The prizes, initiated by Charles Pachter in 2012 for a period of three years are now supported by William and Meredith Saunderson and will continue through 2017. The $5,000 prizes are intended to nurture emerging talent in the visual arts in Canada.
Amy Malbeuf is a Métis visual artist from Rich Lake, Alberta. Through utilizing mediums such as caribou hair tufting, beadwork, installation, performance, and video, Malbeuf explores notions of identity, language, and ecology. She has participated in many international artist residencies and has exhibited her work nationally and internationally. She holds an MFA from the University of British Columbia Okanagan.
Jeneen Frei Njootli
Jeneen Frei Njootli is a Vuntut Gwitchin artist and a founding member of the ReMatriate collective. In 2012, she graduated from Emily Carr University with a Bachelor of Fine Arts and went on to a Visual Art Studio Work Study position at The Banff Centre, followed by two thematic residencies there. She recently completed her Master of Fine Arts degree from the University of British Columbia as an uninvited guest on unceded Musqueam, Squamish and Tsleil-Waututh territories. Performance artist, curator, fashion designer, workshop facilitator and crime-prevention youth-coordinator are some of the positions Frei Njootli has held while exhibiting across Canada. She has an upcoming solo exhibition at Macaulay & Co. Fine Arts in Vancouver, January 2017. Frei Njootli is from Old Crow, Yukon, and lives in Vancouver, British Columbia.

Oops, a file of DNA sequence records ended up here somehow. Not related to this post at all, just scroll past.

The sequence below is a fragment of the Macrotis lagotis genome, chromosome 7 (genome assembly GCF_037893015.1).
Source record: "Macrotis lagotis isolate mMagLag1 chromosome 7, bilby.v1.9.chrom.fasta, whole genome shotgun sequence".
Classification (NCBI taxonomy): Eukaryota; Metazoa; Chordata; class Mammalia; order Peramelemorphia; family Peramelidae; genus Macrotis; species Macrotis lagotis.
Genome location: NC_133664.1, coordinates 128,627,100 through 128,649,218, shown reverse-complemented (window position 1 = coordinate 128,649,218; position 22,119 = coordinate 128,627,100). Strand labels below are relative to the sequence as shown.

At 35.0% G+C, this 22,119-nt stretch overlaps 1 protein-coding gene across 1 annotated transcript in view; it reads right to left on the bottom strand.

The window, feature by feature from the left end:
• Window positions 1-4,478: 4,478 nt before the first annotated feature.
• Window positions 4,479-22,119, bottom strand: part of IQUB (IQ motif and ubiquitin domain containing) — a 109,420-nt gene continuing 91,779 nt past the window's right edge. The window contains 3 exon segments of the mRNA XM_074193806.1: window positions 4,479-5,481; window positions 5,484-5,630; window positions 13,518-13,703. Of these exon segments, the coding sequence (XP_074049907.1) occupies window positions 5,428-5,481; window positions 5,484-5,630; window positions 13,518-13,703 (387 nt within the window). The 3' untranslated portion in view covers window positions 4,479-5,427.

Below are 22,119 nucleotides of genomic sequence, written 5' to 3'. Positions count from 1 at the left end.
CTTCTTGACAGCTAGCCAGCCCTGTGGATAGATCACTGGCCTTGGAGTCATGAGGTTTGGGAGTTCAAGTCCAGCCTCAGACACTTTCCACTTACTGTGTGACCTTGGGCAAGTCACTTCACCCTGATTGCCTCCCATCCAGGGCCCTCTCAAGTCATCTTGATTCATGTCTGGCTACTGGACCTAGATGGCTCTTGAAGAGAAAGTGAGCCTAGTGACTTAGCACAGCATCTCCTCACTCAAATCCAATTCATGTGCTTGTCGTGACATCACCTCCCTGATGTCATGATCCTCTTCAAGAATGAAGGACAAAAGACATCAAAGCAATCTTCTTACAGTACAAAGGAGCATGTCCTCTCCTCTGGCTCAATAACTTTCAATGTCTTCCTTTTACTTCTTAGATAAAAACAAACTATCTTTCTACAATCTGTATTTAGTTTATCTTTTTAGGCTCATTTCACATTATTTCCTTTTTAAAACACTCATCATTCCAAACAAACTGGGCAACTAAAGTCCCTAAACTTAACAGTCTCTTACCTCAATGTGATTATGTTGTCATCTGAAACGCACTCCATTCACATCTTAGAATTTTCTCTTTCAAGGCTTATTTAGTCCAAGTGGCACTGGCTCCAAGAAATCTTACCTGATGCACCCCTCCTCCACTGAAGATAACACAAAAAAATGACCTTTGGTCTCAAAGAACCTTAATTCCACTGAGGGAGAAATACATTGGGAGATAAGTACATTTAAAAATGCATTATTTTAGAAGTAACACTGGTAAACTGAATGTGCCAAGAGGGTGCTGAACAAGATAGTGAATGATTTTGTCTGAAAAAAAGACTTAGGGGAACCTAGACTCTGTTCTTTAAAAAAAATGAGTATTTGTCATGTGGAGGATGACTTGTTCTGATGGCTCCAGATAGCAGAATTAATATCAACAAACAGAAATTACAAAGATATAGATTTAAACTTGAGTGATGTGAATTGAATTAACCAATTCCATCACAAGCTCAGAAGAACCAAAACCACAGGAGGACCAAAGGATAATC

Photo by Martin Dee
Olivia Whetung is anishinaabekwe and a member of Curve Lake First Nation. She completed her BFA with a minor in anishinaabemowin at Algoma University in 2013, and her MFA at the University of British Columbia in 2016. Whetung works in various media including beadwork, printmaking, and digital media. Her work explores acts of/active native presence, as well as the challenges of working with/in/through Indigenous languages in an art world dominated by the English language. Her work is informed in part by her experiences as an anishinaabemowin learner. Whetung is a recipient of a CGS-M Social Sciences and Humanities Research Council Award and an Aboriginal Graduate Fellowship. Whetung is from the area now called the Kawarthas, and presently resides on Chemong Lake.